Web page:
China has urged Vietnam to remain "calm" and take a "rational view" after Hanoi strongly opposed a military drill that Beijing was planning to conduct in the South China Sea.
Vietnam on Thursday (31 August) protested to the Chinese embassy about what it said was an announcement of military drills in the disputed waterway, amid tensions between the neighbours over territories that both the sides claim.
It is not clear what drills Vietnam was referring to or when such an announcement was made by Beijing. It also did not say when the training exercises might take place.
However, Hanoi said it was deeply concerned about the Chinese military drills in the Gulf of Tonkin area, which is situated in the northern region of the South China Sea.
"Vietnam proposes China to cease and refrain from repeating acts that complicate the situation in the East Sea," Foreign Ministry spokeswoman Le Thi Thu Hang said. Hanoi usually refers to the South China Sea as East Sea.
She continued that all foreign countries must comply with Vietnamese and international laws for any activities conducted in the mineral-rich strategic waterway.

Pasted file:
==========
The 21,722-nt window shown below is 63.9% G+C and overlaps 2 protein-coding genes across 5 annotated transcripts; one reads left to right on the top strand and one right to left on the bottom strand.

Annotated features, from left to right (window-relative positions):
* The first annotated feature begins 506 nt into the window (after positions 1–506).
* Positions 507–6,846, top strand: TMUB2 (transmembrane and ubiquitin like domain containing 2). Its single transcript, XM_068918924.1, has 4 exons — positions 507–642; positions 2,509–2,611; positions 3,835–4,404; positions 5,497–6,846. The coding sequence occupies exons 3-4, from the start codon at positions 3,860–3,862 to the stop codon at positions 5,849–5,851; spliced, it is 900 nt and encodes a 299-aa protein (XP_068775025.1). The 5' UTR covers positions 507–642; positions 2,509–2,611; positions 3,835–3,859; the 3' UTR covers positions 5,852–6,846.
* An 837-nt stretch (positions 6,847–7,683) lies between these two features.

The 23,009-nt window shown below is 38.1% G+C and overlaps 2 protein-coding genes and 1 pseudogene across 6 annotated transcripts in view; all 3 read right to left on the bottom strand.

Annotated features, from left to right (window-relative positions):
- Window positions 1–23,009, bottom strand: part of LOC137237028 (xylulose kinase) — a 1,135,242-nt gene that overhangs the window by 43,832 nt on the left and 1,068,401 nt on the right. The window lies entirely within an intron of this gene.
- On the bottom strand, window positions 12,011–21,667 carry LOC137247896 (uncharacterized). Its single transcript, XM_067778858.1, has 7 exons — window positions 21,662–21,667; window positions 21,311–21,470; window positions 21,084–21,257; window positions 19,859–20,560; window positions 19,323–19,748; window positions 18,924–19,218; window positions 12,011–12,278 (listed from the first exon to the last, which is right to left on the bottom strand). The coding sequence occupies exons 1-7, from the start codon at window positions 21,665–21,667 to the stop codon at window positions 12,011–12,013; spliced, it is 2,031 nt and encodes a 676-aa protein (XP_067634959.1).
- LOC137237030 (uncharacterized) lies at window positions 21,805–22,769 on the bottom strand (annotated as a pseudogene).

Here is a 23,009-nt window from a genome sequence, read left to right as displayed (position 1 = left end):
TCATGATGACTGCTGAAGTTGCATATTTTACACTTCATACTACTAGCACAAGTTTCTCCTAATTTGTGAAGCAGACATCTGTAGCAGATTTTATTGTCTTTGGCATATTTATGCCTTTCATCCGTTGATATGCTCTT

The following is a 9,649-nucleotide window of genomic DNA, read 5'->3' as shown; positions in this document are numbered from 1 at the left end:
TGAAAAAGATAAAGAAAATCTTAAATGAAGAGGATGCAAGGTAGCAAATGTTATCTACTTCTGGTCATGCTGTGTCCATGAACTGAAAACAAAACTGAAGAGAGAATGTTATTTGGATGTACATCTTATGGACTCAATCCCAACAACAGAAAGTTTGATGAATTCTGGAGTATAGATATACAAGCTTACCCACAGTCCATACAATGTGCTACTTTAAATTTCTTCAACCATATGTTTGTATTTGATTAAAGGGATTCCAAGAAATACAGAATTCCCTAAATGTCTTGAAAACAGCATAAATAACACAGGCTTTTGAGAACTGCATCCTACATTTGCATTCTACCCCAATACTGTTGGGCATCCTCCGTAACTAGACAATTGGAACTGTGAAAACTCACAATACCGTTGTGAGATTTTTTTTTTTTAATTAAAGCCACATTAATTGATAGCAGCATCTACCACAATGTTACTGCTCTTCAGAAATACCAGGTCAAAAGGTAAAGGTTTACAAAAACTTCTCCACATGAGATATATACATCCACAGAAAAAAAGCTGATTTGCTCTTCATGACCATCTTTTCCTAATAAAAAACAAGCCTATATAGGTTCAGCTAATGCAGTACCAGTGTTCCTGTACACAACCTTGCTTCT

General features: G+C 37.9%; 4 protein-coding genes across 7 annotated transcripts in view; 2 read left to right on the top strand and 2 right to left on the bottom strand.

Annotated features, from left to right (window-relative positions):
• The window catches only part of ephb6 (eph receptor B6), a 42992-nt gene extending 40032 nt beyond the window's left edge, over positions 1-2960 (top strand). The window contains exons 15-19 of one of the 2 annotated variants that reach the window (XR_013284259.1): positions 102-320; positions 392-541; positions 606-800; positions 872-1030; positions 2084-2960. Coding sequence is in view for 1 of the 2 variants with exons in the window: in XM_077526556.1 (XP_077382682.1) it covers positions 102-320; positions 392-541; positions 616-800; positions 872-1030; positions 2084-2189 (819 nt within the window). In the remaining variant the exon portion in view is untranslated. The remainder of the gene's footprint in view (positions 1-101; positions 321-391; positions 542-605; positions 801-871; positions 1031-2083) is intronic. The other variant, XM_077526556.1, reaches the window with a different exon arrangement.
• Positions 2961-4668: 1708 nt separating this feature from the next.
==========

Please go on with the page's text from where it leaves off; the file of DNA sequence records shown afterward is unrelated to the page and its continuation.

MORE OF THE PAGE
Reacting to Vietnam's opposition, the Chinese Foreign Ministry on Friday (1 September) said the drills were routine exercises that the People's Liberation Army (PLA) Navy were carrying out.
Ministry spokeswoman Hua Chunying asserted that China had the rights to carry out such drills in the waters there as they were held in Chinese territories. "The relevant sea is under China's jurisdiction," Reuters cited Hua as saying.
"We hope the relevant side can calmly and rationally view it."
Vietnam has long been anxious of renewed Chinese military action targeting the country and driving it off its 21 holdings in the Spratly Islands in the South China Sea.
Earlier in July, Hanoi came under Chinese pressure to suspend its oil and gas drilling in offshore waters within the "nine-dash line" that China claims.
Talisman-Vietnam, a subsidiary of Spain's Repsol Oil, began its gas-drilling expedition on 21 June in an area about 400km (250 miles) off the Vietnamese coast. The drilling was seen by China as an apparent move by Hanoi to reinforce its claims against its bigger rival in the territorial dispute.
The company was ordered to leave the area after China reportedly threatened to attack Vietnamese military bases.
Tensions between Vietnam and China over drilling for oil in the mineral-rich sea date back to 2014 when coastguards from both sides confronted each other in the South China Sea.
Chinese vessels were reported to have intentionally rammed into Vietnamese boats in an area where Beijing had placed a massive oil rig, according to Hanoi.
China's deployment of the first rig sparked a diplomatic standoff with Vietnam in 2014 which also resulted in both countries' navies clashing and anti-China riots erupting across Vietnam.
Both sides have since met for several official talks. Although there has been little progress so far, the two sides have refrained from serious confrontations.